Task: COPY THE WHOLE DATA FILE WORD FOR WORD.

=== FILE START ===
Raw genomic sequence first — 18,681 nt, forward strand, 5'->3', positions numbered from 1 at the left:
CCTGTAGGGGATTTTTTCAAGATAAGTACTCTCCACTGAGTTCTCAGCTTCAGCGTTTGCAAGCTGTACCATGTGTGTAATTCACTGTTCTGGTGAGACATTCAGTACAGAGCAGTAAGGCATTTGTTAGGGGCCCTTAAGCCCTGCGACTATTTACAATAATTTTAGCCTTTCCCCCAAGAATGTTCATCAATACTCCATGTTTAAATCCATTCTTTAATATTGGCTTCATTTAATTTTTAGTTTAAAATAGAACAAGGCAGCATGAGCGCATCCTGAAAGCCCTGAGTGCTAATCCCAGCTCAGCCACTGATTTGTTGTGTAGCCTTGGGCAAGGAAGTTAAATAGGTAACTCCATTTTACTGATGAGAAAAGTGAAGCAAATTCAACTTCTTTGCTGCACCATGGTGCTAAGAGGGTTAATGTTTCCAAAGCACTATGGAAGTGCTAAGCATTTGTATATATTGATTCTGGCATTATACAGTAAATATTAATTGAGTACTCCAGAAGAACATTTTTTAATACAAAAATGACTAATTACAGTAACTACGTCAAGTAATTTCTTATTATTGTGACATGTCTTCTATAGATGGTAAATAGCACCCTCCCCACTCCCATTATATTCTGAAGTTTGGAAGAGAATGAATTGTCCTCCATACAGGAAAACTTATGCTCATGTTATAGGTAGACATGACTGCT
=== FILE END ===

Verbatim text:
Raw genomic sequence first — 18,681 nt, forward strand, 5'->3', positions numbered from 1 at the left:
CCTGTAGGGGATTTTTTCAAGATAAGTACTCTCCACTGAGTTCTCAGCTTCAGCGTTTGCAAGCTGTACCATGTGTGTAATTCACTGTTCTGGTGAGACATTCAGTACAGAGCAGTAAGGCATTTGTTAGGGGCCCTTAAGCCCTGCGACTATTTACAATAATTTTAGCCTTTCCCCCAAGAATGTTCATCAATACTCCATGTTTAAATCCATTCTTTAATATTGGCTTCATTTAATTTTTAGTTTAAAATAGAACAAGGCAGCATGAGCGCATCCTGAAAGCCCTGAGTGCTAATCCCAGCTCAGCCACTGATTTGTTGTGTAGCCTTGGGCAAGGAAGTTAAATAGGTAACTCCATTTTACTGATGAGAAAAGTGAAGCAAATTCAACTTCTTTGCTGCACCATGGTGCTAAGAGGGTTAATGTTTCCAAAGCACTATGGAAGTGCTAAGCATTTGTATATATTGATTCTGGCATTATACAGTAAATATTAATTGAGTACTCCAGAAGAACATTTTTTAATACAAAAATGACTAATTACAGTAACTACGTCAAGTAATTTCTTATTATTGTGACATGTCTTCTATAGATGGTAAATAGCACCCTCCCCACTCCCATTATATTCTGAAGTTTGGAAGAGAATGAATTGTCCTCCATACAGGAAAACTTATGCTCATGTTATAGGTAGACATGACTGCT